In addition to oil changes, customers today are frequenting installers for transmission, differential, coolant and other services traditionally offered primarily by garages and dealerships. Add-on products accounted for higher sales, helping increase average ticket totals for all installers by about $2 compared to 2009. To diversify services and boost profits, 74 percent of LT30 stores now perform oil changes on recreational vehicles, 28 percent on commercial vehicles and 13 percent on motorcycles.

    The chart shows what percentage of LT30 stores now offer the listed service or add-on product.

    Percentage of Installers Offering Service Based on NOLN 2010 Survey


    • Engine Flush . . . . . . . . . . . . . . . . . . 87%
    • Pour-in Fuel Injection Cleaner . . . . . 78%
    • Coolant Treatment . . . . . . . . . . . . . . 47%
    • Diesel Fuel Additives . . . . . . . . . . . 46%


    • Air Filter Replacement . . . . . . . . . 100%
    • Wiper Blade Refills . . . . . . . . . . . . . 99%
    • Differential Service . . . . . . . . . . . . . 94%
    • ATF Flush . . . . . . . . . . . . . . . . . . . . . 94%
    • Coolant Flush . . . . . . . . . . . . . . . . . 90%
    • Power Steering Flush . . . . . . . . . . . 68%
    • Spark Plugs . . . . . . . . . . . . . . . . . . . 37%
    • Brake Fluid Flush . . . . . . . . . . . . . . 29%

    AMSOIL Installer Program

    The Installer Kit (G250 U.S., G8250 Can.) provides Dealers the materials needed to demonstrate to installers how AMSOIL can increase profits. It includes enough sales brochures, data bulletins, fair handouts and other items to make five sales presentations and establish two accounts.

    Installer Kit (G250 U.S., G8250 Can.)

    • U.S. . . . . . . . . . . . . . . . . . . . . . . . . $8.00
    • Can. . . . . . . . . . . . . . . . . . . . . . . . . $9.65

    February 2011

    Amsoil Vice Presidents

    I have to begin this month’s column by sending out a big congratulations to Team AMSOIL snowmobile racer P. J. Wanderscheid. As you will read in this issue of your Magazine, P. J. became the first racer ever to capture four AMSOIL World Championship Snowmobile Derby titles. That’s no small feat. And while it may be true that snowmobile racing is not front page news in the southern portion of this country, it does grab attention in the northern states and Canada. Millions of people took notice of P. J.’s win and that’s fantastic brand exposure for AMSOIL, no matter how you slice it.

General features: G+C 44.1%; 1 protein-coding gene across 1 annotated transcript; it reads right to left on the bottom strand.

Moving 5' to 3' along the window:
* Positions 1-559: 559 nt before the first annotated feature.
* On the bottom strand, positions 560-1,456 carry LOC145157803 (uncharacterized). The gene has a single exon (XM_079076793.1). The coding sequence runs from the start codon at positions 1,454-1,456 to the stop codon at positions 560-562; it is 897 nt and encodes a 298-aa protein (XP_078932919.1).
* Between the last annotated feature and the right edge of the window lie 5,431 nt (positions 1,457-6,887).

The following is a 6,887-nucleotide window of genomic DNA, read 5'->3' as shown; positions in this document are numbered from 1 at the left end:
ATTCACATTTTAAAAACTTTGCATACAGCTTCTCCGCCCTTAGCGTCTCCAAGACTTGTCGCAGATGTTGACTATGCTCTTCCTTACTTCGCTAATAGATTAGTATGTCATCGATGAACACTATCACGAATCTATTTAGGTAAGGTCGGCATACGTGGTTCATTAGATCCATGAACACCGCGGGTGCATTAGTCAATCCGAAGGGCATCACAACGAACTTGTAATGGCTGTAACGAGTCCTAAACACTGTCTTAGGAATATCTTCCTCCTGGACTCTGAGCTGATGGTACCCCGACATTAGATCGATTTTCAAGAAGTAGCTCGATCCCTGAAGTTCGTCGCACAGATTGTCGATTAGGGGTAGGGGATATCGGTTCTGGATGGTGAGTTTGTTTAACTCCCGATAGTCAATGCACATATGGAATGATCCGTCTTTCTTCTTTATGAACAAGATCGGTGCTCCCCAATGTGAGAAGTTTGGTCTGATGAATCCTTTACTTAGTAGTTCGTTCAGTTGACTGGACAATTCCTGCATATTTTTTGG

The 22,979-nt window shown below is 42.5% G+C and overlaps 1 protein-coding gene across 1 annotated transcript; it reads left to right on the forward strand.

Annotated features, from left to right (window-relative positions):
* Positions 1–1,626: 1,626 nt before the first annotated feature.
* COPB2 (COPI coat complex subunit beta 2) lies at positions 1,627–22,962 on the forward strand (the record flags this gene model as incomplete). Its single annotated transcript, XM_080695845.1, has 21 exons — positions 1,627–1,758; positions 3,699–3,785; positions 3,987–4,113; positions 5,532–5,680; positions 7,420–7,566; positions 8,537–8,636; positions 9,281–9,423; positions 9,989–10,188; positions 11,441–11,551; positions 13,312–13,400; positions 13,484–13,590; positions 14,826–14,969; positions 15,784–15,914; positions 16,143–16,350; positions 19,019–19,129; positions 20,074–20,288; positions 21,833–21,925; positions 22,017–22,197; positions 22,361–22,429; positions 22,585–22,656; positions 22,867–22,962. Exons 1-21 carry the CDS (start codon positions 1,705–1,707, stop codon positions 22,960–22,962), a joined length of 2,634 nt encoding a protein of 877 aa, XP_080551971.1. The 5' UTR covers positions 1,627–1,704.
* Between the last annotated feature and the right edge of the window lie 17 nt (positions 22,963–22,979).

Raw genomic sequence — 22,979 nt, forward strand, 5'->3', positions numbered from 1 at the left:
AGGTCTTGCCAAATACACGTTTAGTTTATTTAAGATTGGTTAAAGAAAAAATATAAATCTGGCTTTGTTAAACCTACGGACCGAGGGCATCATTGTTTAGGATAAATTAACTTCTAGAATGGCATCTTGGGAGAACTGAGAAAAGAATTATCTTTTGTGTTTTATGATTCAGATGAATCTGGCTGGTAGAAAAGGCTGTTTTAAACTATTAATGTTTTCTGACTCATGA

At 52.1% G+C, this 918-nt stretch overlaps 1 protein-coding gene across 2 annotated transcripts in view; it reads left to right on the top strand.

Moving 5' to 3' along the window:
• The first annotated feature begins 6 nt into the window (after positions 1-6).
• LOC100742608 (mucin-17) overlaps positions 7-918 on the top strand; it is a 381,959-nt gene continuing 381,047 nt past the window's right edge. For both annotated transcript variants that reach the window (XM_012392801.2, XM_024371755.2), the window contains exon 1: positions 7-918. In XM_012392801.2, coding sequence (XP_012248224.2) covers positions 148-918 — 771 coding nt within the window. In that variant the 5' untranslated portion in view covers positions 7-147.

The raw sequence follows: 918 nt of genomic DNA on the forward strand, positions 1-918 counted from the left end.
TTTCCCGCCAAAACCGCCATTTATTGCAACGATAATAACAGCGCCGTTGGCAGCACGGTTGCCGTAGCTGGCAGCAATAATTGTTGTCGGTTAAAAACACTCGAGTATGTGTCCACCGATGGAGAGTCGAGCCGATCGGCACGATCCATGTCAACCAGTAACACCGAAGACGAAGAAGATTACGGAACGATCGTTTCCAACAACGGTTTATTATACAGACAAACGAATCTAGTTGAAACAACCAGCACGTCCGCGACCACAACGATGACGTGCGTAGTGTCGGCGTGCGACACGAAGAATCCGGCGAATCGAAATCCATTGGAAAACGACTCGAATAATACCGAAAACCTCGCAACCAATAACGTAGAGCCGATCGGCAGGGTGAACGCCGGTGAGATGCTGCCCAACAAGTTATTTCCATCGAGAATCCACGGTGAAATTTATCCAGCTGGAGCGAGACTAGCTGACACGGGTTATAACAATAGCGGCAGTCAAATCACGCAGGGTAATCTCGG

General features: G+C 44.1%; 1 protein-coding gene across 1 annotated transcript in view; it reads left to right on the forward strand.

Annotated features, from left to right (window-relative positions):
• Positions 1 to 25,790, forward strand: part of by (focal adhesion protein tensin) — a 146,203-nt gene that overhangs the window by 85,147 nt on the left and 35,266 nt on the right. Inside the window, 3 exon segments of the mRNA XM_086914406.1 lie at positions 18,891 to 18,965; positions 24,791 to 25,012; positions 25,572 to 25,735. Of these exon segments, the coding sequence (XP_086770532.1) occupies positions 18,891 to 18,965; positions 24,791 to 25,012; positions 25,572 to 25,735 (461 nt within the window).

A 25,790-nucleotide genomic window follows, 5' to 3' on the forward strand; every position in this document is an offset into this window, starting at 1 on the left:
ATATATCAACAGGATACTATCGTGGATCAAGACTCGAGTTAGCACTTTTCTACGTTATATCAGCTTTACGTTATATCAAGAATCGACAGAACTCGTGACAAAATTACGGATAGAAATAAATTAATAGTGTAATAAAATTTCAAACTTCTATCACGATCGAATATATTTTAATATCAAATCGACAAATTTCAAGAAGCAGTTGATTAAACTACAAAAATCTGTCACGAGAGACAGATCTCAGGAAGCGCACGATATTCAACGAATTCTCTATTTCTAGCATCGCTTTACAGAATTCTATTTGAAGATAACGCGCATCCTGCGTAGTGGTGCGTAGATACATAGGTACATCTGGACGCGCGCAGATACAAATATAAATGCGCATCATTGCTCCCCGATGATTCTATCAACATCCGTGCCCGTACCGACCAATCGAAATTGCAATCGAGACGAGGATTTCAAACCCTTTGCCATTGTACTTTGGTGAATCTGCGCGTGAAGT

P. J.’s accomplishment has propelled him to legendary status in the world of snowmobile racing. The Derby championship is universally recognized as perhaps the most coveted title in the sport. The event’s forty-eight year history is a timeline of snowmobile racing’s most memorable moments. It draws the world’s most accomplished oval ice racers, as well as legends from across the motorsports world. Indy 500 winners Bobby and Al Unser have made regular appearances at the track.

    Although AMSOIL has had connections for years, the company became the title sponsor of the World Championship Snowmobile Derby in 2007. This sponsorship, along with our sponsorship of the AMSOIL Championship Snocross Series, has solidified us as a dominant force in the snowmobile market. Television for these events reaches over two million people and, along with significant on-site exposure, every magazine and major news outlet dedicated to the snowmobile industry is there to cover them. With approximately three million registered snowmobiles in North America, and that’s just the tip of the iceberg, we are reaching a prime market for AMSOIL Dealers.

    Equally important, snowmobile owners are primarily do-it-yourself types. Similar to motorcycle owners, they are passionate about their machines and appreciate the value of superior lubrication. Plus, they own additional equipment. Whether it’s for trucks, cars, trailers, boats or any other type of lubrication demand, AMSOIL products have earned their trust.

    Beyond the exposure these sponsorships provide is the role they serve in the development and testing of AMSOIL products. All of our race teams are testing grounds. The AMSOIL products they use in the demanding conditions in which they operate are the same products we offer to the public. Unlike many other companies, we don’t make special, high-performance products for our race teams, and then use that as testimonial to sell the products we make available commercially. P. J. Wanderscheid wins snowmobile races with AMSOIL Dominator Synthetic 2-Cycle Racing Oil. Kevin Windham wins supercross races with AMSOIL 10W-40 Synthetic Motorcycle Oil. Scott Douglas wins off-road truck races with AMSOIL Dominator 15W-50 Synthetic Racing Oil. You get the point.